- Completely understand your revenue ($100 times however many hours you bill clients).
- Have no idea what your customer acquisition cost is.
- Think of your delivery cost as arbitrary (is it all salary, or is it all profit, or some mix?).
- Have no idea what your overhead cost is.
Let’s fix those “no ideas,” and, while we’re at it, the ambiguity around your own labor.
Recall that I said to think of profit as “money that your business makes for you while you sleep?” To understand the profitability (or lack thereof) of your business, you need to go through the exercise of calculating the cost to replace yourself in your business. And that means replacing yourself in all parts of your business, and not just code-writing hours of labor.
Backfilling The Cost of Acquisition
What is it that you do to land business? Do you have a blog with traffic and it comes to you? Do you actively work your network? Or do you just lurk on LinkedIn like an apex predator, attacking people with outreach?
Whatever you do, imagine that instead of doing it yourself, you paid someone else to do it. How much would that cost?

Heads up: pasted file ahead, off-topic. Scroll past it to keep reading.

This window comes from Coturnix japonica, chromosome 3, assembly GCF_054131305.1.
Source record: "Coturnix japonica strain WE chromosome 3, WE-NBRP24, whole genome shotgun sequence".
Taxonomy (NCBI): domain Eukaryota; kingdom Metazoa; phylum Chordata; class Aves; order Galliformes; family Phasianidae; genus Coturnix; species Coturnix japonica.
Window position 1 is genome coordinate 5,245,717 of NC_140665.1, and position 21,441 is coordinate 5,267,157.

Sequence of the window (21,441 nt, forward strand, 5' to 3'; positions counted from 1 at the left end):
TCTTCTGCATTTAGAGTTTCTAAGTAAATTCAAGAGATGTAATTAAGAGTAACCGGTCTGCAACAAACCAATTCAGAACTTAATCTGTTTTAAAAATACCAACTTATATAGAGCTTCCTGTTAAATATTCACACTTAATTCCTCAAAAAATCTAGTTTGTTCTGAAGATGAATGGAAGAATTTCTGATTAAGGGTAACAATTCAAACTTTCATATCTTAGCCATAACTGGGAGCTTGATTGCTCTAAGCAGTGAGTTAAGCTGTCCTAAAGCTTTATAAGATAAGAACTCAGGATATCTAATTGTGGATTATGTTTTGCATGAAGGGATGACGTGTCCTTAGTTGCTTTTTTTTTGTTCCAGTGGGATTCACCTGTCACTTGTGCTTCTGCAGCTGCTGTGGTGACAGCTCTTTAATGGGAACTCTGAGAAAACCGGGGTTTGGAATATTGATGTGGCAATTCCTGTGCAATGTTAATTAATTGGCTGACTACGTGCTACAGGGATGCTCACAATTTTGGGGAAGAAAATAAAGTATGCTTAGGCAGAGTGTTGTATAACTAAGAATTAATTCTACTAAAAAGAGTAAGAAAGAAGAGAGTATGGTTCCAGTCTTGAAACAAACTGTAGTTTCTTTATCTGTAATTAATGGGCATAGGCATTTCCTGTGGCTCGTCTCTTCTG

Maybe you bring in business by advertising? Or through a site like Upwork or Toptal (this is a topic for another post, but I’d argue that acquiring business this way precludes you from being a real business owner)? In that case, reasoning about the cost of acquisition is easier — what are you paying for ads, or what is the broker’s cut on for placing you?
Whether it’s your labor, your cost, or some combination, quantify it all. If you’re paying for lead generation services, factor those costs in directly. If you’re also spending 10 hours per week answering RFPs or doing whatever people do on Upwork, figure out how much you’d need to pay someone else to do it.
This total cost, per client, is how much it costs to acquire a client.
Backfilling The Cost of Delivery
Now for the part that’s probably comfortable to reason about for a freelance software engineer. What would it cost to hire a software engineer and sell their labor instead of yours?
Of course, this is subtly a bit more challenging than you might initially think. I don’t know what software engineer salaries are these days, but say you can find a good one for $125k/year. You might divide by 2080 and say that this person earns $60/hour, meaning that your $100/hour has a nice margin of $40/hour.